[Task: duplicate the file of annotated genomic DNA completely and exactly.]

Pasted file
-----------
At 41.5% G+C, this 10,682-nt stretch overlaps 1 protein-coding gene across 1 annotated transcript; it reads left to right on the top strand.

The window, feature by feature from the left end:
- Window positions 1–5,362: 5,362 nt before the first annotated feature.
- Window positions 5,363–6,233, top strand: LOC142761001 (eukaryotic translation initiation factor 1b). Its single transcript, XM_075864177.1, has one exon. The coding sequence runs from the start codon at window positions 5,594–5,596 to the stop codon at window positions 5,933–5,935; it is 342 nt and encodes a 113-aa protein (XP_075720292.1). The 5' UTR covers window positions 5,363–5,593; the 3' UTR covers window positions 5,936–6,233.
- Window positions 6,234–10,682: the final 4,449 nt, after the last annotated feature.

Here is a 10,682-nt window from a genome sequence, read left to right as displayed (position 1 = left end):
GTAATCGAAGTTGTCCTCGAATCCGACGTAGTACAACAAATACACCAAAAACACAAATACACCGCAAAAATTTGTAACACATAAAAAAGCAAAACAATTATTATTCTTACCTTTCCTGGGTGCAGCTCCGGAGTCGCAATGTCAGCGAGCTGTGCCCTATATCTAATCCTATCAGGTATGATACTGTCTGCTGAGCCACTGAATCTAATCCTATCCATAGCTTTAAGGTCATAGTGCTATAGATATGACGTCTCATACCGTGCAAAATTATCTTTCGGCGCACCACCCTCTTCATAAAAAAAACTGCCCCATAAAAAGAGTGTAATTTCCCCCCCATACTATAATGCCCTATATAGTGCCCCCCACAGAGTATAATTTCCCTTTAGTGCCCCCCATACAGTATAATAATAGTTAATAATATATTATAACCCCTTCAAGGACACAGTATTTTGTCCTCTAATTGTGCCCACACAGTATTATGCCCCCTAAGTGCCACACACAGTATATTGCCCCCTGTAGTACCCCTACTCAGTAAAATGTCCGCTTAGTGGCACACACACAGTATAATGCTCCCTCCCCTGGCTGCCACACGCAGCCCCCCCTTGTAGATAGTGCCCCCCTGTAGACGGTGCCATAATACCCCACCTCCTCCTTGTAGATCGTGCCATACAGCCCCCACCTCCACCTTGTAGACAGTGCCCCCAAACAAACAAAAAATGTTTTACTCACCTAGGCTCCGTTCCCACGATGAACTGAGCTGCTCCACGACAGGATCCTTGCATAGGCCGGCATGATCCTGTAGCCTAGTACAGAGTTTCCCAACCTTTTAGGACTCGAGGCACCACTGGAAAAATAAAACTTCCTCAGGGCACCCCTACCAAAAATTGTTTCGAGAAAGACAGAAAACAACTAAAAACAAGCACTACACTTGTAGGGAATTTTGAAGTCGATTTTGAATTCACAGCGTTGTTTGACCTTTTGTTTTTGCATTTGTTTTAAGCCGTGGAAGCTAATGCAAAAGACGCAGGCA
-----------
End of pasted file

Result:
At 41.5% G+C, this 10,682-nt stretch overlaps 1 protein-coding gene across 1 annotated transcript; it reads left to right on the top strand.

The window, feature by feature from the left end:
- Window positions 1–5,362: 5,362 nt before the first annotated feature.
- Window positions 5,363–6,233, top strand: LOC142761001 (eukaryotic translation initiation factor 1b). Its single transcript, XM_075864177.1, has one exon. The coding sequence runs from the start codon at window positions 5,594–5,596 to the stop codon at window positions 5,933–5,935; it is 342 nt and encodes a 113-aa protein (XP_075720292.1). The 5' UTR covers window positions 5,363–5,593; the 3' UTR covers window positions 5,936–6,233.
- Window positions 6,234–10,682: the final 4,449 nt, after the last annotated feature.

Here is a 10,682-nt window from a genome sequence, read left to right as displayed (position 1 = left end):
GTAATCGAAGTTGTCCTCGAATCCGACGTAGTACAACAAATACACCAAAAACACAAATACACCGCAAAAATTTGTAACACATAAAAAAGCAAAACAATTATTATTCTTACCTTTCCTGGGTGCAGCTCCGGAGTCGCAATGTCAGCGAGCTGTGCCCTATATCTAATCCTATCAGGTATGATACTGTCTGCTGAGCCACTGAATCTAATCCTATCCATAGCTTTAAGGTCATAGTGCTATAGATATGACGTCTCATACCGTGCAAAATTATCTTTCGGCGCACCACCCTCTTCATAAAAAAAACTGCCCCATAAAAAGAGTGTAATTTCCCCCCCATACTATAATGCCCTATATAGTGCCCCCCACAGAGTATAATTTCCCTTTAGTGCCCCCCATACAGTATAATAATAGTTAATAATATATTATAACCCCTTCAAGGACACAGTATTTTGTCCTCTAATTGTGCCCACACAGTATTATGCCCCCTAAGTGCCACACACAGTATATTGCCCCCTGTAGTACCCCTACTCAGTAAAATGTCCGCTTAGTGGCACACACACAGTATAATGCTCCCTCCCCTGGCTGCCACACGCAGCCCCCCCTTGTAGATAGTGCCCCCCTGTAGACGGTGCCATAATACCCCACCTCCTCCTTGTAGATCGTGCCATACAGCCCCCACCTCCACCTTGTAGACAGTGCCCCCAAACAAACAAAAAATGTTTTACTCACCTAGGCTCCGTTCCCACGATGAACTGAGCTGCTCCACGACAGGATCCTTGCATAGGCCGGCATGATCCTGTAGCCTAGTACAGAGTTTCCCAACCTTTTAGGACTCGAGGCACCACTGGAAAAATAAAACTTCCTCAGGGCACCCCTACCAAAAATTGTTTCGAGAAAGACAGAAAACAACTAAAAACAAGCACTACACTTGTAGGGAATTTTGAAGTCGATTTTGAATTCACAGCGTTGTTTGACCTTTTGTTTTTGCATTTGTTTTAAGCCGTGGAAGCTAATGCAAAAGACGCAGGCA